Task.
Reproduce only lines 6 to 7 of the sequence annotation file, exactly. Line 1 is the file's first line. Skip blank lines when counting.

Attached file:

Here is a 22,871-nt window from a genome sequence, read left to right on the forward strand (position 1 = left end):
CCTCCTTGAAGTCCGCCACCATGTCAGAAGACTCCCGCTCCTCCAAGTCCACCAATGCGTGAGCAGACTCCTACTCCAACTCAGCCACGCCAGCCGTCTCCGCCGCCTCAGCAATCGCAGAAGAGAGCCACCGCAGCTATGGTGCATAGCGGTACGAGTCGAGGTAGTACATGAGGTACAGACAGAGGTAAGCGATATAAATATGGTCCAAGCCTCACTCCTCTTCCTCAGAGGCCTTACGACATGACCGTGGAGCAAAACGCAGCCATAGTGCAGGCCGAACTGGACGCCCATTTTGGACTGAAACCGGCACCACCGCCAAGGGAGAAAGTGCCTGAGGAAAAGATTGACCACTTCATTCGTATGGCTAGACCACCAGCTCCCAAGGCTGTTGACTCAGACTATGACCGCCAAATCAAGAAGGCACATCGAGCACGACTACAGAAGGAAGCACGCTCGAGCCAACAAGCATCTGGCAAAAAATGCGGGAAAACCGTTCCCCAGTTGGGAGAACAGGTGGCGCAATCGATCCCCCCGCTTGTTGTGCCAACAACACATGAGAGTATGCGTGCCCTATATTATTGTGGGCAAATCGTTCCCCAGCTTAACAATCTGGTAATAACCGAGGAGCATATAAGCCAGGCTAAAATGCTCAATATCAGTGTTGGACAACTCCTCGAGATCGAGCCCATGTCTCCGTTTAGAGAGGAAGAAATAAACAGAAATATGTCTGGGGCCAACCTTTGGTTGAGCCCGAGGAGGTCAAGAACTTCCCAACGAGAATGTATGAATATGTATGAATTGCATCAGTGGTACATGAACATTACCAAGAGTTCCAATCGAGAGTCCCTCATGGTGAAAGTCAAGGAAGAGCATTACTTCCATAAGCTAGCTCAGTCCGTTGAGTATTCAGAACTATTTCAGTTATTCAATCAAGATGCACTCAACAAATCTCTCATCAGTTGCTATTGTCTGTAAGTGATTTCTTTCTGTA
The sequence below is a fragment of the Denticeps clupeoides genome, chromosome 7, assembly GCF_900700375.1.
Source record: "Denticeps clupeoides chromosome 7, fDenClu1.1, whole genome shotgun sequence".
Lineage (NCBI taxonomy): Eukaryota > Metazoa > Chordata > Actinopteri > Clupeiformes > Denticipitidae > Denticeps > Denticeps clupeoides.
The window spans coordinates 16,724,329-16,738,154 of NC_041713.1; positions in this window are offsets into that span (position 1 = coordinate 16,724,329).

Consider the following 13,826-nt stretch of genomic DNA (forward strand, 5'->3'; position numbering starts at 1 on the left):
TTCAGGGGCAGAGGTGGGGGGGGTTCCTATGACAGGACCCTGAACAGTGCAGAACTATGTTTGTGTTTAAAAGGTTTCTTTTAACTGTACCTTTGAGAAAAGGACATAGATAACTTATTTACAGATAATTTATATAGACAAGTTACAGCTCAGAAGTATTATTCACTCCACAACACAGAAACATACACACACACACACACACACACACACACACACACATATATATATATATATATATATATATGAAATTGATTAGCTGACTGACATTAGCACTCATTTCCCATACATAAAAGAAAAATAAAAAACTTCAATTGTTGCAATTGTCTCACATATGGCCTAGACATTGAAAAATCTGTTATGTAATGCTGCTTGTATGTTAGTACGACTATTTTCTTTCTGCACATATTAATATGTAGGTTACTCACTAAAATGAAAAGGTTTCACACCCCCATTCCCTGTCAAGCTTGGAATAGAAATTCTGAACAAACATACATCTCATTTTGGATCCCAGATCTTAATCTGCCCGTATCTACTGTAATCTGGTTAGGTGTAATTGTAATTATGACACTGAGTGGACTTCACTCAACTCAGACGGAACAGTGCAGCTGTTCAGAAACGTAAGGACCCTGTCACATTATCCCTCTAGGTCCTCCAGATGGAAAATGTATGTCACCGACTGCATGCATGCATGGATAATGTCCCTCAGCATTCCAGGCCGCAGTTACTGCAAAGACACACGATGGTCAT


The window spans coordinates 16,724,329-16,738,154 of NC_041713.1; positions in this window are offsets into that span (position 1 = coordinate 16,724,329).

Consider the following 13,826-nt stretch of genomic DNA (forward strand, 5'->3'; position numbering starts at 1 on the left):